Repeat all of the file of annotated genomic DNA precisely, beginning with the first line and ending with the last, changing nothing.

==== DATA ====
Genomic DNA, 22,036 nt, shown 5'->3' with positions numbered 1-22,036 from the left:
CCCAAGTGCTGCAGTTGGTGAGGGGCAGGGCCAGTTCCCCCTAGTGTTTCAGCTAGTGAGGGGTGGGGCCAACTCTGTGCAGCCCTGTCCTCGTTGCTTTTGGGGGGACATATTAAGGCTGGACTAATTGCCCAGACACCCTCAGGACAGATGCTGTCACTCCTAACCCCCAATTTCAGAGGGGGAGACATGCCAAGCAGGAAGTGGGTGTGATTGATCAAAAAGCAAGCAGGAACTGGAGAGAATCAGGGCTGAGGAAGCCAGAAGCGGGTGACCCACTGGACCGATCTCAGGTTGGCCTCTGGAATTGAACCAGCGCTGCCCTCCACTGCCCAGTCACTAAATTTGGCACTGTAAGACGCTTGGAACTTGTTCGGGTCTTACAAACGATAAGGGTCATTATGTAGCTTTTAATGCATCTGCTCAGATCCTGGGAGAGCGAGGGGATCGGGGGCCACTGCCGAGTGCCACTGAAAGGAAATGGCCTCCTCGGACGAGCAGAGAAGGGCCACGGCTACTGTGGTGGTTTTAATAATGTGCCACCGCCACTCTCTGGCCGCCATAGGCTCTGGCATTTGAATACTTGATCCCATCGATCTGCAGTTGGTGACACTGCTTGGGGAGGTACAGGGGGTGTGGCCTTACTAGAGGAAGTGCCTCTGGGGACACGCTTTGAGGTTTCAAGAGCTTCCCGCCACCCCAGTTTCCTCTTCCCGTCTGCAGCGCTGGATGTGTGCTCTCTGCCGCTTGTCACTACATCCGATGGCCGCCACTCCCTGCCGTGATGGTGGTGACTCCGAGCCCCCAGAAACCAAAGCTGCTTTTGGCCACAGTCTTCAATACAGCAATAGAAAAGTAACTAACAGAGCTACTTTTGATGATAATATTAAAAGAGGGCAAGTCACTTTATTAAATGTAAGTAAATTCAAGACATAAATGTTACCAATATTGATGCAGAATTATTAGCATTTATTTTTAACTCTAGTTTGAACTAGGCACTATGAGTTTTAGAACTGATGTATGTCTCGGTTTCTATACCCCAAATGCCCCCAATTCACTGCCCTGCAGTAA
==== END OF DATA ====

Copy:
Genomic DNA, 22,036 nt, shown 5'->3' with positions numbered 1-22,036 from the left:
CCCAAGTGCTGCAGTTGGTGAGGGGCAGGGCCAGTTCCCCCTAGTGTTTCAGCTAGTGAGGGGTGGGGCCAACTCTGTGCAGCCCTGTCCTCGTTGCTTTTGGGGGGACATATTAAGGCTGGACTAATTGCCCAGACACCCTCAGGACAGATGCTGTCACTCCTAACCCCCAATTTCAGAGGGGGAGACATGCCAAGCAGGAAGTGGGTGTGATTGATCAAAAAGCAAGCAGGAACTGGAGAGAATCAGGGCTGAGGAAGCCAGAAGCGGGTGACCCACTGGACCGATCTCAGGTTGGCCTCTGGAATTGAACCAGCGCTGCCCTCCACTGCCCAGTCACTAAATTTGGCACTGTAAGACGCTTGGAACTTGTTCGGGTCTTACAAACGATAAGGGTCATTATGTAGCTTTTAATGCATCTGCTCAGATCCTGGGAGAGCGAGGGGATCGGGGGCCACTGCCGAGTGCCACTGAAAGGAAATGGCCTCCTCGGACGAGCAGAGAAGGGCCACGGCTACTGTGGTGGTTTTAATAATGTGCCACCGCCACTCTCTGGCCGCCATAGGCTCTGGCATTTGAATACTTGATCCCATCGATCTGCAGTTGGTGACACTGCTTGGGGAGGTACAGGGGGTGTGGCCTTACTAGAGGAAGTGCCTCTGGGGACACGCTTTGAGGTTTCAAGAGCTTCCCGCCACCCCAGTTTCCTCTTCCCGTCTGCAGCGCTGGATGTGTGCTCTCTGCCGCTTGTCACTACATCCGATGGCCGCCACTCCCTGCCGTGATGGTGGTGACTCCGAGCCCCCAGAAACCAAAGCTGCTTTTGGCCACAGTCTTCAATACAGCAATAGAAAAGTAACTAACAGAGCTACTTTTGATGATAATATTAAAAGAGGGCAAGTCACTTTATTAAATGTAAGTAAATTCAAGACATAAATGTTACCAATATTGATGCAGAATTATTAGCATTTATTTTTAACTCTAGTTTGAACTAGGCACTATGAGTTTTAGAACTGATGTATGTCTCGGTTTCTATACCCCAAATGCCCCCAATTCACTGCCCTGCAGTAA